Think you need to take an antibiotic? Read this first.




Have the sniffles and feel a sore throat coming on? Wondering if you need to take antibiotics?! Before heading to the nearest urgent care, read below and ask yourself the following questions first.



How long have I had symptoms for?

It’s been just a few hours but feeling worse? Don’t jump to conclusions yet. At the beginning of an acute illness, symptoms tend to get worse before they get better, and it is very hard to tell if you have a viral or bacterial infection (or allergies!) at this point.

If your symptoms have lasted for a week or longer, this is a sign that you may benefit from taking antibiotics.

Are my symptoms improving or getting worse?

This goes along with the above question. If after a few days your symptoms seem to be getting worse and not better, this may be a sign that your infection is bacterial or your immune system has weakened and now you are infected with a bacterial infection. Just keep in mind that it is very hard to tell between a bacterial or a viral infection when it has been under a week.



My throat is sore and I have a cough – do I have Strep throat?

If you have a cough, that is actually an indicator that you likely DO NOT have Strep throat. Symptoms of Strep throat include swollen and tender lymph nodes in the neck, swollen tonsils with white streaks, fever, no cough, and sudden onset throat pain.

Main takeaways…

Keep in mind that the majority of colds are viral in origin, which means antibiotics will not help you. Some of the best things you can do to feel better and get better include drinking lots of fluids, rest, and hand washing.



About the author: Sarah-Kate Rems is an Ivy League trained Board-Certified Family Nurse Practitioner with an expertise in preventative healthcare. She considers nutrition and exercise to be the basis of well-being and is a strong advocate for daily physical activity and maintaining a healthy diet. Sarah-Kate is also a co-founder of The Mindful Tech Lab.





Ask SK: “Which is better, peanut butter or almond butter?”




We frequently post recipes on Instagram using almond butter, and this question came from a comment left on one of our Instagram posts @themindfultechlab asking whether it was better to eat peanut butter or almond butter – great question!

First of all, both peanut butter and almond butter are great high fat foods that are great to eat alone or add to snacks and meals. That being said, there are subtle differences between the two that ultimately make almond butter the better choice.

Peanuts may be inflammatory

Many individuals are allergic to peanuts and peanuts may also be inflammatory compared to other nuts. Inflammation can result in bloating, fluid retention, nausea, weight gain, and flushing.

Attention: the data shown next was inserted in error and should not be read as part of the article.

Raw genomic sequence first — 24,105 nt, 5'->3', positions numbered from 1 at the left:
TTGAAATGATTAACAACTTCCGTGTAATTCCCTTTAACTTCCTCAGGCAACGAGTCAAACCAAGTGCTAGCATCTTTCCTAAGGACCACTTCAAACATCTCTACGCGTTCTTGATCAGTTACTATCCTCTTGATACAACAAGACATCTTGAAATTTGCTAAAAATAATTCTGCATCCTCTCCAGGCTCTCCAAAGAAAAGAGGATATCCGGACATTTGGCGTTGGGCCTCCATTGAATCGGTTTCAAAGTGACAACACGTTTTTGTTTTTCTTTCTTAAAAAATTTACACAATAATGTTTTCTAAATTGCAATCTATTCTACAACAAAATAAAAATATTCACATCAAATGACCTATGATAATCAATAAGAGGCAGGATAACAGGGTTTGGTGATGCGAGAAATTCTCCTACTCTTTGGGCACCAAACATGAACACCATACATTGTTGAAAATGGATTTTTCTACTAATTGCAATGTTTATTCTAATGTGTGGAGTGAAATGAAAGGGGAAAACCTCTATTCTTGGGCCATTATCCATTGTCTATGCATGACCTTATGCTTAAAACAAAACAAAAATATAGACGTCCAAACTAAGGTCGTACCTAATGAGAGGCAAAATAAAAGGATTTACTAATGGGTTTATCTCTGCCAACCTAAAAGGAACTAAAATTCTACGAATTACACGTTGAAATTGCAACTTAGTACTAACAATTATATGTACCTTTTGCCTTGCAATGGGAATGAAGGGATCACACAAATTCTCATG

See how you feel eating peanut butter, if this doesn’t apply to you then certainly continue eating!



Peanuts are at greater risk of mold exposure

There are studies and reports that have found that peanuts and peanut butters are at higher risk for mold exposure, meaning they can make you sick if you consume them. Read more about one of the studies here.



Peanuts may promote gas and bloating

Peanuts are technically legumes, not nuts, and legumes contain certain fibers that can cause your gut bacteria to release more carbon dioxide into your gut – meaning more gas and bloating.

Almonds are higher in vitamin E

Almonds are much higher in vitamin E, possibly as much as 3x as more potent in this vitamin compared to peanuts. Vitamin E is a vital nutrient and is needed for keeping skin and hair vibrant and smooth. 



Almonds are higher in magnesium

Magnesium is one of the most important minerals, and helps with everything from constipation to muscle cramps. Almonds tend to have almost twice as much magnesium compared to peanuts.

Main takeaways…

If you have to choose between almond butter and peanut butter, almond butter is the better choice. But again, both are great sources of fat and can add great flavor to your meals and snacks. Everyone is different, there is no reason to cut either out from your diet if you have no problems consuming them.



About the author: Sarah-Kate Rems is an Ivy-league trained Board-Certified Family Nurse Practitioner licensed in California with an expertise in preventative healthcare. She considers nutrition and exercise to be the basis of well-being and is a strong advocate for daily physical activity and maintaining a healthy diet. Sarah-Kate is also a co-founder of The Mindful Tech Lab

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